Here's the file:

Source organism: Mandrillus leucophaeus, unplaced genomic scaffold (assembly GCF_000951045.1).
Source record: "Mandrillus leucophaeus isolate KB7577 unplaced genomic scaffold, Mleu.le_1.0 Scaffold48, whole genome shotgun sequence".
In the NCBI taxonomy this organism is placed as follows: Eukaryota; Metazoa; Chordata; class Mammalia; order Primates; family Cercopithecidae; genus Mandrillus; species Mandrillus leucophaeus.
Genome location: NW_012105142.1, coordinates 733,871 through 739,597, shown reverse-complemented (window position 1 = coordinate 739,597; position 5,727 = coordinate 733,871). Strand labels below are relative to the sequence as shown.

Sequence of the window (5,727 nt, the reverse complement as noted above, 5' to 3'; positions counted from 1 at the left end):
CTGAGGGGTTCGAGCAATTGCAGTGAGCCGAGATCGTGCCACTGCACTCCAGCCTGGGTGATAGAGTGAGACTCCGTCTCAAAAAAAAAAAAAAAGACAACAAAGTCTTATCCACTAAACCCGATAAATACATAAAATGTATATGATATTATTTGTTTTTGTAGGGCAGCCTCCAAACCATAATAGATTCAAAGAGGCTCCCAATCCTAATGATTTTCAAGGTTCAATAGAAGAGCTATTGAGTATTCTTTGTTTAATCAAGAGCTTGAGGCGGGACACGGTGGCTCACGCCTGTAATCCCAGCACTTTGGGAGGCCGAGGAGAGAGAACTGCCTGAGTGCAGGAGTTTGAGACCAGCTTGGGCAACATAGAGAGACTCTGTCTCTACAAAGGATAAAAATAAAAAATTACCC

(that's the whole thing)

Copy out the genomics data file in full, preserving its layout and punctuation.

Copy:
Source organism: Mandrillus leucophaeus, unplaced genomic scaffold (assembly GCF_000951045.1).
Source record: "Mandrillus leucophaeus isolate KB7577 unplaced genomic scaffold, Mleu.le_1.0 Scaffold48, whole genome shotgun sequence".
In the NCBI taxonomy this organism is placed as follows: Eukaryota; Metazoa; Chordata; class Mammalia; order Primates; family Cercopithecidae; genus Mandrillus; species Mandrillus leucophaeus.
Genome location: NW_012105142.1, coordinates 733,871 through 739,597, shown reverse-complemented (window position 1 = coordinate 739,597; position 5,727 = coordinate 733,871). Strand labels below are relative to the sequence as shown.

Sequence of the window (5,727 nt, the reverse complement as noted above, 5' to 3'; positions counted from 1 at the left end):
CTGAGGGGTTCGAGCAATTGCAGTGAGCCGAGATCGTGCCACTGCACTCCAGCCTGGGTGATAGAGTGAGACTCCGTCTCAAAAAAAAAAAAAAAGACAACAAAGTCTTATCCACTAAACCCGATAAATACATAAAATGTATATGATATTATTTGTTTTTGTAGGGCAGCCTCCAAACCATAATAGATTCAAAGAGGCTCCCAATCCTAATGATTTTCAAGGTTCAATAGAAGAGCTATTGAGTATTCTTTGTTTAATCAAGAGCTTGAGGCGGGACACGGTGGCTCACGCCTGTAATCCCAGCACTTTGGGAGGCCGAGGAGAGAGAACTGCCTGAGTGCAGGAGTTTGAGACCAGCTTGGGCAACATAGAGAGACTCTGTCTCTACAAAGGATAAAAATAAAAAATTACCC